Launched in October 2015, the ScanPyramids mission is an international initiative aimed at using non-destructive techniques to examine the Egyptian pyramids. The mission is jointly coordinated by the Faculty of Engineering of the Cairo University (Egypt) and the HIP Institute (France), and has brought together a diverse and international group of partners from various fields and countries. These include the Nagoya University (Japan), the CEA (French Alternative Energies and Atomic Energy Commission, France), the KEK (High Energy Accelerator Research Organization, Japan), the Laval University (Canada), Inria (French Institute for Research in Computer Science and Automation), the CNRS (French National Center for Scientific Research, France), and the Technical University of Munich (Germany), as well as the companies Dassault Systèmes, Whatever the Reality, and Emissive.
In 2017, the team announced the discovery of a large void above the Grand Gallery of the Khufu Pyramid (Cheops Pyramid) thanks to cosmic ray muons (Morishima et al., 2017). In parallel, the ScanPyramids team investigated other parts of the Khufu Pyramid, and, in particular, the area that surrounds the chevron of the north face. In 2016, the scientific teams detected thermal anomalies in this area. They subsequently installed muon emulsion films from Nagoya University in the Descending Corridor, located under the chevrons. These measurements revealed the presence of a void above the Descending Corridor. This void, named ScanPyramids-North Face Corridor (SP-NFC), was then studied using additional muon emulsion films to refine its position and dimensions. Between 2019 and 2020, the CEA placed its own, real-time muon detectors below the SP-NFC, in addition to the films from Nagoya University. Between 2020 and 2022, the Technical University of Munich conducted radar and ultrasound campaigns on the chevrons. Combining the results of all the non-destructive techniques deployed in the Khufu Pyramid, the Scan Pyramids realized that the SP-NFC could be reached with an endoscope behind the chevrons.
On 24 February 2023, directly after presenting the research results to the Scientific Committee headed by Dr. Zahi Hawass, the ScanPyramids team successfully showed the SP-NFC to the Committee: using a high-frequency ground penetrating radar, the ScanPyramids team found an opening in the joint behind the lower blocks of the chevrons, which made it possible it to introduce a state-of-the-art endoscope with a diameter of only 5 mm.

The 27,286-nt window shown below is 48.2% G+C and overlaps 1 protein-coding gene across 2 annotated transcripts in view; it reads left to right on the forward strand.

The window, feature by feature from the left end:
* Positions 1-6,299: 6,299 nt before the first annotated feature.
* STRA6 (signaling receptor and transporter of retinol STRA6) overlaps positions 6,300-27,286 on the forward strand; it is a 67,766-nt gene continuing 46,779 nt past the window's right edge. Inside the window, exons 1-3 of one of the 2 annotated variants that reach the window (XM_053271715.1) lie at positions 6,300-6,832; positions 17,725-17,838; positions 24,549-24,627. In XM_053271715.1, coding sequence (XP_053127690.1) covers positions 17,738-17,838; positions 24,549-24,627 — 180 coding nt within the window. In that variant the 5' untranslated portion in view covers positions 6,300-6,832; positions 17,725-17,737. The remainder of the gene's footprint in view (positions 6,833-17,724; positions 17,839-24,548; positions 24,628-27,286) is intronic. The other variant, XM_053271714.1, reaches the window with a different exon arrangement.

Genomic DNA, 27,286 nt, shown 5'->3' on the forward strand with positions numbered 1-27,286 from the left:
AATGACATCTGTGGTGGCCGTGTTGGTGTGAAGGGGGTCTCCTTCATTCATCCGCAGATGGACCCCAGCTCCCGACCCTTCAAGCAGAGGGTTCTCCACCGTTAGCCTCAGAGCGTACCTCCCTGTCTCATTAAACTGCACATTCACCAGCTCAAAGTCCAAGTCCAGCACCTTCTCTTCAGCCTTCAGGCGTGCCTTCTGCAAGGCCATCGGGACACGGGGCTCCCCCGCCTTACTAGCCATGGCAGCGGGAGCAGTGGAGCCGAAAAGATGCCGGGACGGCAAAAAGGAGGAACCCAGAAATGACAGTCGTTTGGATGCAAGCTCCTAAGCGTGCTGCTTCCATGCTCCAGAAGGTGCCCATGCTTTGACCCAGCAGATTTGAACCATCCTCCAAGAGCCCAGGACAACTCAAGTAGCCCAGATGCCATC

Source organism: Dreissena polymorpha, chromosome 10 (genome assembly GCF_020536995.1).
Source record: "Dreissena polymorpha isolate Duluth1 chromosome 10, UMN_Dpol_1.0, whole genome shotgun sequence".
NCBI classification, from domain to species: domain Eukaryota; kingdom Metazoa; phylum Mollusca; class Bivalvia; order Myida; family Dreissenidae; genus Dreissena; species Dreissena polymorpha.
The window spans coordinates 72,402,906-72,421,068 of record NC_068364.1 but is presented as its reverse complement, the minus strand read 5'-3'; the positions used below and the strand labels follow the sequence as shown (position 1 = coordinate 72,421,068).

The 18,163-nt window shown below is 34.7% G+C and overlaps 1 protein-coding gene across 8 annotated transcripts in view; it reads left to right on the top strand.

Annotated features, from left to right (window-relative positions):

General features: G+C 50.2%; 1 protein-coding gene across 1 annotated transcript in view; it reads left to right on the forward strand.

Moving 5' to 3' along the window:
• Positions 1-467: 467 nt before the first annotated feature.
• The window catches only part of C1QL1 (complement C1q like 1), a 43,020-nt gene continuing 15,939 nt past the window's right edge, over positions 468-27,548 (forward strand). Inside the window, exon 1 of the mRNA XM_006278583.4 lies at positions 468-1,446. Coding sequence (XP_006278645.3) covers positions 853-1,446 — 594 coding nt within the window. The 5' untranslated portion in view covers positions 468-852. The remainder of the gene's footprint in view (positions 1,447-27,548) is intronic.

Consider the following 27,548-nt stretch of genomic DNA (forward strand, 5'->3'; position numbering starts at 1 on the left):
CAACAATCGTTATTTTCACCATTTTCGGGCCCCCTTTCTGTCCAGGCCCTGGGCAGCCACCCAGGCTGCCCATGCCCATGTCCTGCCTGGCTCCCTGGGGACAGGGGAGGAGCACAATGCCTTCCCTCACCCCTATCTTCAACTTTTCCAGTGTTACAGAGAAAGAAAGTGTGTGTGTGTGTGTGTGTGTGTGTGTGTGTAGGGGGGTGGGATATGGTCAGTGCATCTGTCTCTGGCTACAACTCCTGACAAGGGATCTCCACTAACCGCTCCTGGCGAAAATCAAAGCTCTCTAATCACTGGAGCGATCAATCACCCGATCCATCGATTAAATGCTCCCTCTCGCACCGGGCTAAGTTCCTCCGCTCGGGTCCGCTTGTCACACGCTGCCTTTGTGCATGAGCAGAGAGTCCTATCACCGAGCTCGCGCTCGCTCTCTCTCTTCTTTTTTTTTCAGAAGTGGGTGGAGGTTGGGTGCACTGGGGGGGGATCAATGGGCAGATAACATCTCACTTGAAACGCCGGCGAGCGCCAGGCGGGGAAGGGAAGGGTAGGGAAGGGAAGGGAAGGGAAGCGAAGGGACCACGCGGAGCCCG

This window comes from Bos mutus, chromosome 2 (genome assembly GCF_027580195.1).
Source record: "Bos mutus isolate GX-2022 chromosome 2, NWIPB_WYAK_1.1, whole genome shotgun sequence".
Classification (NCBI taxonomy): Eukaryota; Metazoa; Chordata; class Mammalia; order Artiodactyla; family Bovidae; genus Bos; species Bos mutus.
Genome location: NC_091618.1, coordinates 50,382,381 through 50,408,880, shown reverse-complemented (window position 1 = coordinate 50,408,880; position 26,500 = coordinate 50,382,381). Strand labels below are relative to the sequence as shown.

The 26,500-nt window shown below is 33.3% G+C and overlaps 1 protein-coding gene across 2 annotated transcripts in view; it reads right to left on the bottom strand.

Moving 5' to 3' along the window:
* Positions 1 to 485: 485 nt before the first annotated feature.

On March 2, 2023, the ScanPyramids team is releasing two scientific articles that detail this discovery, as well as the first image of the ScanPyramids-North Face Corridor.
Precise characterization of the SP-NFC with cosmic-ray muons
In the first scientific article (Procureur, Morishima et al., Nature Communications, 2023), the ScanPyramids team reports the results of two independent muon imaging campaigns.
Reference: Procureur S, Morishima K et al. Precise characterization of a corridor-shaped structure in Khufu’s Pyramid by observation of cosmic-ray muons. Nature Communications. 2023. nature.com/articles/
Ground Penetrating Radar (GPR) and Ultrasonic Testing (UST) on the chevrons
In the second scientific article (Elkarmoty, Rupfle et al., NDT&E International, 2023), the ScanPyramids team reports the results of three independent measurement campaigns.
Article: Elkarmoty M.,Rupfle J, et al. Localization and shape determination of a hidden corridor in the Great Pyramid of Giza using non-destructive testing. NDT and E International. 2023. doi.org/10.1016/j.
Combining the results from muography, ground penetrating radar, and ultrasonic testing, the ScanPyramids team realized that the SP-NFC could be reached with an endoscope behind the chevrons. Using a high-frequency GPR, the ScanPyramids team found an opening in the joint behind the lower blocks of the chevrons, which made it possible to introduce a state-of-the-art endoscope with a diameter of only 5 mm. This revealed the very first images of what turned out to be not only a void or a cavity but an unforeseen architectural structure. This is the first time in more than 4500 years that one can see the inside of this long-forgotten room of the Khufu Pyramid.
We hope that Egyptologists and ancient Egypt architecture specialists will explain the purpose of the SP-NFC. These first images are still being analyzed by the team and more details will be released in the future.